Zabrina Fernandez (Years attended: 1986 – 1996)
ABOVE Photo: Courtesy of Zabrina Fernandez
I’m furious that we’re disregarding another important part of our heritage and history. Why have we not learnt from other countries that have placed value on heritage buildings and sites? What will our country’s identity be if we keep replacing everything with something new. And why is CBN not gazetted and protected as a heritage site? It was built in 1899, well over 100 years now.
People come and go but architecture provides a living timeline to the evolution of our country. Imagine what Dataran Merdeka would look like without the Sultan Abdul Samad building. There is national pride and identity associated with the architecture from the past as we continue to build the present.
I have so many memories of my alma mater. It’s where I started my love for writing. During Standard 6, a bunch of us started a monthly newsletter and called it The Sixers. Our headmistress at that time, Sister Anne Marie, was so pleased with our endeavour that she contributed RM50 to ensure its continuation.
I remember in primary school, we would always have to perform in front of the school either at the White Hall or the Red Hall. And it really helped boost everyone’s creativity and confidence. We could come up with just about anything — once, we did a dance and twirled pens (instead of batons) to Belinda Carlisle!
In high school, I made lifelong friends. I was never very good in my studies but I loved school because it offered so much more than what was taught through books. I was a school photographer, played softball, wrote scripts and directed dramas. Every memory needs a home and CBN holds too many memories for so many of us. I hope they don’t tear it down.
Sasibai Kimis (Years attended: 1986 – 1990)
This school is one of the oldest schools in Malaysia and has shaped some of the brightest minds in the nation. The legacy of this bastion of education must not be lost. The teachers at the school have moulded the characters of thousands of young women who have and continue to contribute to this nation. Let’s not let this legacy die.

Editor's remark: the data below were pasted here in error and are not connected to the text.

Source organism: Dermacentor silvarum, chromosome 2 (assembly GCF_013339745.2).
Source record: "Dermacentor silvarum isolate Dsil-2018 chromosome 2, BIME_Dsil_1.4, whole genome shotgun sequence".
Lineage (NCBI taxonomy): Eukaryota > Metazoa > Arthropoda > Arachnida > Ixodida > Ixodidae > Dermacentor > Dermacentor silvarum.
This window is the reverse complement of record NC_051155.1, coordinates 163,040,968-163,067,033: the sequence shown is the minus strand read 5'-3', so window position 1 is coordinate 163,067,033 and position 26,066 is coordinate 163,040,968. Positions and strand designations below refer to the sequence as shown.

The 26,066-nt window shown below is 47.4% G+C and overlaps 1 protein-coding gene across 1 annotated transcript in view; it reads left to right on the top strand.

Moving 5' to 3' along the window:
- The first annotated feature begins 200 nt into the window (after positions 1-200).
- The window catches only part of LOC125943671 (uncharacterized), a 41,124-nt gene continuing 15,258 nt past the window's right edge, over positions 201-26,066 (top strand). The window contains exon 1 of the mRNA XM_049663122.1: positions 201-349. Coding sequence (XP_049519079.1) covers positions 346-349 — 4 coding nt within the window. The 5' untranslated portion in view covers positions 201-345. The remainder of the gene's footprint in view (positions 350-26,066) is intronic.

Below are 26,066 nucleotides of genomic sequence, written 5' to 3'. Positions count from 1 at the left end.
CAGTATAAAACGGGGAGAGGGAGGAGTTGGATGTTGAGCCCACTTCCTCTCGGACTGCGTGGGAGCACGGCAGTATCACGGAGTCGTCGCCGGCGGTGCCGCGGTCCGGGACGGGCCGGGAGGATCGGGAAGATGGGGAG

The teachers and principals were so dedicated. I remember Mrs Lim who taught us to sew, cross stitch, and cursive handwriting. I owe my handwriting to her. And Mrs Ng made learning so fun and encouraged us to be proud being girls, to confidently pursue our dreams and not be confined by gender norms.
The school also has a centre for differently abled children on the premise, which certainly shaped me to be more open and made me a better human being.
It was a truly muhibbah school. Different social groups ate, played and learned together. For some reason, I also remember our school assemblies and special events we had in these two big halls called the White and Red Halls. I have many fond memories of sitting in these halls with friends playing, talking, exercising… It was sort of our social space where we hung out during recess. I also remember the tiles on the floors, the beautiful staircases, the overall architecture of the building. It was a joy to walk those corridors.
Adibah Noor (Years attended: 1977 – 1987)
I was the kind of kid who preferred to go to school than stay home. It was a place where I could be myself, where I could shape my interests through co-curricular activities. Apart from academic achievements, CBN was a tough competitor in sports and other activities; our school choir was one of the best in KL then.
CBN taught girls to be independent and to just go for it. We had each other to empower us. Much of my growth and personality were developed at CBN.
I personally feel that the school should have been recognised as a heritage site a long time ago. There’s just so much history; besides, Bukit Nanas has a forest reserve. I owe much of what I am now to that school.
See Original: Cheong, B., & Jayatilaka, T. (2021, April 22). Tan Sri Rafidah Aziz & 3 Other Alumni Of Convent Bukit Nanas On The Legacy Of The Educational Institution. Tatler Asia.